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By Michael E. Miller
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Braun sometimes refers to himself as a bounty hunter, an appropriate label, he explains, for anyone who files under the False Claims Act. Also known as the qui tam statute, the act allows a citizen to operate as a private attorney general by suing a party who has allegedly committed fraud against the federal government. If the case is successful, the whistleblower then receives a percentage of whatever the government recovers.
Braun doesn't look anything like the rough-and-tumble bounty hunters of the big screen. He wears large, wire-rimmed reading glasses; a horseshoe of white hair frames a bald spot atop his head. He moves slowly and deliberately. At times, when he reaches back mentally for a name or date, his eyes close and his jaw slackens until the data is retrieved. He speaks in an even, sometimes thin voice, but occasionally frustration rises to his throat and he'll spit out invective with youthful force.
His daily schedule for the past few years has gone something like this: He and his wife, Thelma, arise and eat breakfast. If they're not scheduled to play bridge or golf, he'll go into his study and work on his lawsuit or continue to research qui tam, Indian sovereignty, and anything else remotely related to the subject. Lunch. Nap. Then, if they're not scheduled to play bridge or golf, he'll put in a couple more hours of work. Suing the Seminole Tribe of Florida has been, for all intents and purposes, his part-time job for the past four years.
This is not how Braun expected to spend his golden years, though he'd never planned to retire from business entirely, he says. He served as a radio-radar technician in the Navy during World War II and was onboard several ships during the Allied invasion of Sicily. He married in 1945 and completed an engineering degree at Columbia University in New York City a year later. He went into business for himself, founding companies to market products he patented. For example, he invented a long-lasting but inexpensive battery that powers beacons on lifejackets stored on passenger jets.
He adheres to the teachings of Kabbalah, a mystical aspect of Judaism that developed in medieval times. Asked how he got ideas for inventions, Braun describes at length Kabbalah's explanation of inspiration.
In the early 1970s, Braun and his wife moved to South Florida, where he assumed a semiretired lifestyle and maintained an office on North 29th Avenue in Hollywood. Among his projects at that time was a vending machine that would dispense carbonated beverages using spring water.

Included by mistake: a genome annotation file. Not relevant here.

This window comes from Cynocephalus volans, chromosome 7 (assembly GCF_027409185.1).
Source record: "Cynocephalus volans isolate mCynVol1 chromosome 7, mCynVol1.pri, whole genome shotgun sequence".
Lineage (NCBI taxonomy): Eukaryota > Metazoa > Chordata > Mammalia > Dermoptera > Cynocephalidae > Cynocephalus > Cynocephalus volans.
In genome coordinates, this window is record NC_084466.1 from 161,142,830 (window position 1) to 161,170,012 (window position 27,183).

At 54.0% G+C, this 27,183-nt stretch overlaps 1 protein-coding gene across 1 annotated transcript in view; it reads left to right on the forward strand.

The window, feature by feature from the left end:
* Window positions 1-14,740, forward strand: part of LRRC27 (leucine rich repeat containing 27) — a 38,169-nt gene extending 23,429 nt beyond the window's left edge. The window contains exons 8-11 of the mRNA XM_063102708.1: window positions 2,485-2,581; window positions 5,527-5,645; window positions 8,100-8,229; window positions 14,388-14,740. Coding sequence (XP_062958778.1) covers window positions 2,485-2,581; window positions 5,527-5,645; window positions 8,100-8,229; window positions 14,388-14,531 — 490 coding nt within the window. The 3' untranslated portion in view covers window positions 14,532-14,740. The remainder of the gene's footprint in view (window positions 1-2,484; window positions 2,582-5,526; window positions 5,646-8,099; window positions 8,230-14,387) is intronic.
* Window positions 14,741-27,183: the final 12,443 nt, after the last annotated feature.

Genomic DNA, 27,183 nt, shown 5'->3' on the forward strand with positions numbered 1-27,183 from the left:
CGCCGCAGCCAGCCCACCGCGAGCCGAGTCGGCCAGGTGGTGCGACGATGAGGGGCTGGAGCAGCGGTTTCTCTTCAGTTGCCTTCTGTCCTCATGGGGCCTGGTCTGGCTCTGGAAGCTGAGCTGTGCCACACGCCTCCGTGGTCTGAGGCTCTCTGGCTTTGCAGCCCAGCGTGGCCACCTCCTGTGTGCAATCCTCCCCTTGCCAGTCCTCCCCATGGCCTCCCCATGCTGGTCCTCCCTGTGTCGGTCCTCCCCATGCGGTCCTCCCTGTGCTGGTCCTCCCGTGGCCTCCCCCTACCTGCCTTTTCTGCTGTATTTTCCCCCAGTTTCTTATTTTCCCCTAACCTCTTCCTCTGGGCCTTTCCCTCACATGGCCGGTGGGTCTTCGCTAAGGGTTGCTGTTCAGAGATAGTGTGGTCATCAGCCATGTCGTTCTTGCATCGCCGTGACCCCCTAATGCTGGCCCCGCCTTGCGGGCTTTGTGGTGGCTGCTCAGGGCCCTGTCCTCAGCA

Some time in 1988, several women from the Better Business Bureau visited his office seeking his support for a local project. During the discussion, they mentioned that a start-up company called U.S. Fish was looking for investors in a fish farm. "I always had believed that the United States needs fish farming for our economic health," Braun says. "In South Florida, we have the best atmosphere and environment for fish farming, but we don't even take advantage of it."
The women put Braun in contact with John Taylor and J. William Shawfield, who were president and vice president of U.S. Fish Corp. They had already entered into a ten-year lease with the Seminoles in April 1987 that the BIA had approved. At the time, the farm had 150 acres of ponds, a hatchery, wells, and a processing plant. "I knew a lot of people, venture capitalists," Braun says. "They came to me for funding. I took a ride to the fish farm, and what I saw there impressed me."
From a storage closet, Braun pulls out enlarged color photographs that were apparently mounted on the wall at one time. In one, a pair of latex-gloved hands cradles a cluster of yellowish fish eggs. Another shows a dozen men, hip-deep in water, gathering up a huge net in one of the farm's ponds to harvest the adult fish. It takes about two years for the fish to grow big enough to sell.
U.S. Fish missed its quarterly lease payment of $16,000 in July 1988. At this point, Braun and his associate, Oster, invested about $600,000, brought the lease payments up to date, assumed control of the company, and started raising tilapia as well as catfish. Then, in May 1989, Braun discovered the big fish kill.
"I brought in the world's leading experts on aeration, because that's what kills the fish -- no air," Braun remembers. "We contracted to redo the whole farm. I had the guys put up more money to do this. We wired the whole farm for electricity to put the aerators in place, and lo and behold, within a few months, we had another fish kill. I'd say half to three-quarters of the full-grown fish were lying on the banks in the morning."
More experts finally found the root of the problem: The mud at the bottom of the ponds was stealing oxygen from the water. Apparently much of the high-protein food fed to the fish in the years before U.S. Fish took over had saturated the mud. "The ponds were so polluted by misuse that they could not be used without resalvaging," Braun says. Upon further investigation, the company discovered that the well water on the farm was toxic to fish and had killed fish during shipping, and that there were defects in the construction of the processing plant. "I knew all this after the company was out of money," Braun laments. U.S. Fish failed to make its quarterly lease payment in October 1990, and the BIA canceled its lease.